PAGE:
The following spring, our letter writing relationship was tested. On the morning of March 27, 2012, I was writing a letter to Mary, when I went to wake my husband for his coffee. For at least thirty minutes I’d been writing within arm’s reach of his chair, where he sat with his eyes closed. He’d come home from the hospital after heart stent surgery just three days before. When I leaned over, touching his arm and whispering his name, he didn’t respond. Sometime during the night, David’s heart had stopped, and I felt as though mine had broken in two.
This could have been the end of our letters, the activity forever associated with that fateful moment when my life changed irrevocably. For a while, I worried that letter writing was ruined for me, but my lack of correspondence didn’t stop Mary. If anything, her letters increased. Somehow, despite not having lost a husband herself, or even a parent, Mary knew exactly what I needed. Besides the frequent letters, she traveled eighty miles once a month to take me out to lunch and ask the questions no one else dared ask, really listening to the answers. Our friendship deepened immensely during this time.
In the ensuing five years since my husband’s death, our regular, awe-inspiring letter writing relationship resumed, heightened with more frequent visits. Through my letters, Mary has been privy to my grief in a way few others have. She knows the depth of my loneliness, and the heartache I experienced, watching a grandson die the year after David’s death. She has endured my countless written diatribes detailing my struggle with losing morning writing time to an office job.
My letters have shared the good things too; my newly discovered passion for teaching and public speaking, the five book contracts I’ve signed since my husband’s death (including one with Mary as co-author), and my desire to obtain certification as a grief counselor. It was Mary’s support and encouragement in her return letters that made that desire a reality. It’s all there in the letters; the messiness of life, the tragedies and the triumphs.
It may be our letter writing that elicits awe, but in the end, it’s the friendship that is truly extraordinary.
Enter The Giveaway
Mary has so generously offered a free copy of her book Mary & Me: A Lasting Link Through Ink to one lucky winner. To be entered in the draw for her book, just leave a comment below letting us know who your longest friendship is with and how you keep in touch. The winner will be announced on May 5th via newsletter, on IG and in the Facebook group, so make sure you’re connected in one of those ways.
Mary Potter Kenyon is a graduate of the University of Northern Iowa, a certified grief counselor, and Senior Services librarian at the James Kennedy Public Library in Dyersville, Iowa. Kenyon is a widely published author in newspapers, magazines, anthologies, and her five books, including her award-winning “Refined By Fire: A Journey of Grief and Grace” and “Mary & Me: A Lasting Link Through Ink” that details her letter writing friendship, co-written with Mary Jedlicka Humston of Iowa City, Iowa. Mary is a sought after speaker on the topics of grief, writing, and utilizing creativity in everyday life. Find her on Facebook at Mary Potter Kenyon, check out her website www.marypotterkenyon.com and also her blog about friendship and letter writing at www.maryandmebook.wordpress.com.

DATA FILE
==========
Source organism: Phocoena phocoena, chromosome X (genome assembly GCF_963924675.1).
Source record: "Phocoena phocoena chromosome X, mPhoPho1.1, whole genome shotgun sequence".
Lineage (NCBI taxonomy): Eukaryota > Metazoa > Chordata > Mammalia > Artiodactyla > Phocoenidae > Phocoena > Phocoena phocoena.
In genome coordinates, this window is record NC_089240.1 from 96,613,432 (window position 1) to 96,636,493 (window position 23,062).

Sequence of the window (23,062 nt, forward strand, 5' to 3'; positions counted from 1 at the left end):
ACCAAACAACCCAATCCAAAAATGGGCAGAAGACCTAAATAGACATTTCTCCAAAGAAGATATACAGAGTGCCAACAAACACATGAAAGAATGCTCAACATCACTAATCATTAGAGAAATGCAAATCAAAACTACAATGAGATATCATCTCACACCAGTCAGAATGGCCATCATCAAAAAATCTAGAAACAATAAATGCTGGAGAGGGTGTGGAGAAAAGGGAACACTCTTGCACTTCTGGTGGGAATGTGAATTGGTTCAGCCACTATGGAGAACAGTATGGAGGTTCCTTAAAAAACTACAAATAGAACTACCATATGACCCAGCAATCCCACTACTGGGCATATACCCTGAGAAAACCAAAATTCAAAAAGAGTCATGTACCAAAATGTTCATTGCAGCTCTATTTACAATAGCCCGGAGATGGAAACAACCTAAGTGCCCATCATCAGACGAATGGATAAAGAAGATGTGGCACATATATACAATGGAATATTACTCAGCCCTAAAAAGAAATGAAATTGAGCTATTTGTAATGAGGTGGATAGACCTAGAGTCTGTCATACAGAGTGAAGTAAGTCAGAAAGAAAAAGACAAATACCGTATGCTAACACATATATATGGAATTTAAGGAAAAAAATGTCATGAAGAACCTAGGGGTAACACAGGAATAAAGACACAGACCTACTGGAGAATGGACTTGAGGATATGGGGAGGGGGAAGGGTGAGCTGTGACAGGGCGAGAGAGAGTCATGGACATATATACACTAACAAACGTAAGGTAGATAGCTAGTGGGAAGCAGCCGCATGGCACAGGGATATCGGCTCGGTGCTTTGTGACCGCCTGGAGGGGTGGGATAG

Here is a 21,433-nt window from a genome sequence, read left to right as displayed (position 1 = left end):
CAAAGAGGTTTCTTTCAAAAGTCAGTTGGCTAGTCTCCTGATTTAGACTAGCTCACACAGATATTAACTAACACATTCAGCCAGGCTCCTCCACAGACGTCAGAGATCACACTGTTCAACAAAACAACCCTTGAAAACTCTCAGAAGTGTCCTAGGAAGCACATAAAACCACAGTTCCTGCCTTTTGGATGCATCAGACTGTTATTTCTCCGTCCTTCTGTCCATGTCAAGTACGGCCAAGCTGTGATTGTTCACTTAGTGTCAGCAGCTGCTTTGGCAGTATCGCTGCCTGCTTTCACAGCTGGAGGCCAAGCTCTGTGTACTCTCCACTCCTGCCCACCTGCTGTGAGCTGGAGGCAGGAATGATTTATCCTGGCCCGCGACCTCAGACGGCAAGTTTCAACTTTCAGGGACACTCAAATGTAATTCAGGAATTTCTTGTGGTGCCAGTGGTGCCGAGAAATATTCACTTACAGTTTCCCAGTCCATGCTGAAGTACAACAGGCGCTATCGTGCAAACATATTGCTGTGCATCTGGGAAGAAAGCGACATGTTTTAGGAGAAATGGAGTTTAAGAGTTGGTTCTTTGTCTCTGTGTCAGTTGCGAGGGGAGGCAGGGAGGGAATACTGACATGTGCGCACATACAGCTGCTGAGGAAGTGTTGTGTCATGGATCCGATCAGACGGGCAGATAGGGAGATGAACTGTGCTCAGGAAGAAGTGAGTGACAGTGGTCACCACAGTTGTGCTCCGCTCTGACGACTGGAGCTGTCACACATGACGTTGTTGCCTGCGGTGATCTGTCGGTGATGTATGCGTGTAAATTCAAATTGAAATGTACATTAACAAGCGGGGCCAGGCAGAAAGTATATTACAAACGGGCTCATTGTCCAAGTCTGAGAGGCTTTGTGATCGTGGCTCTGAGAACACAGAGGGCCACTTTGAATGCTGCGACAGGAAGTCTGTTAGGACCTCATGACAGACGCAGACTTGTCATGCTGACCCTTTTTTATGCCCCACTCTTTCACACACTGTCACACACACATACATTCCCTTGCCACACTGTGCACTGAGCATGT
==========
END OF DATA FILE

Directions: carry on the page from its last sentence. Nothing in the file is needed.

Cathy McGuire says
Mary Potter Kenyon’s blog post was very moving! My longest friendship has to be with my sister. After high school I moved to another state as did she. Over the years our “keeping in touch” has varied. Letters, phone calls, e-mails, texts but my favorite are the postcards we have sent each other. I have kept all the postcards and they tell my sister’s story.
Danielle Nelson says
It’s so great that you’ve kept all your postcards. I wish that I had kept my best friend’s cards & letters. Thank you so much for reading & commenting Cathy!
Brittany Arjune says
Wow, what a powerful friendship! It was so touching to read! Mary, thank you so much for sharing your story with us, it is deeply appreciated!
I’m really honored to say my best friend from the 3rd grade is still my longest standing ongoing friendship today (we are now both 23). We used to live around the block from one another and despite when she moved, she never left my heart 💕 Now we text, snap, support each other’s Instagram & try our best to meet up once every few months! 🙂
Danielle Nelson says
This is such a wonderful story of your friendship Brittany. Thank you for sharing & commenting!
Oh, I’d love to win a copy of this book! What a story.
My oldest friendship is with my childhood best friend, Christina, who now lives in Tennessee. We mostly keep in touch via text, but we also send letters & care packages – & visit each other, of course!
Danielle Nelson says
Kate, childhood friendships are the best! Thx for reading & commenting!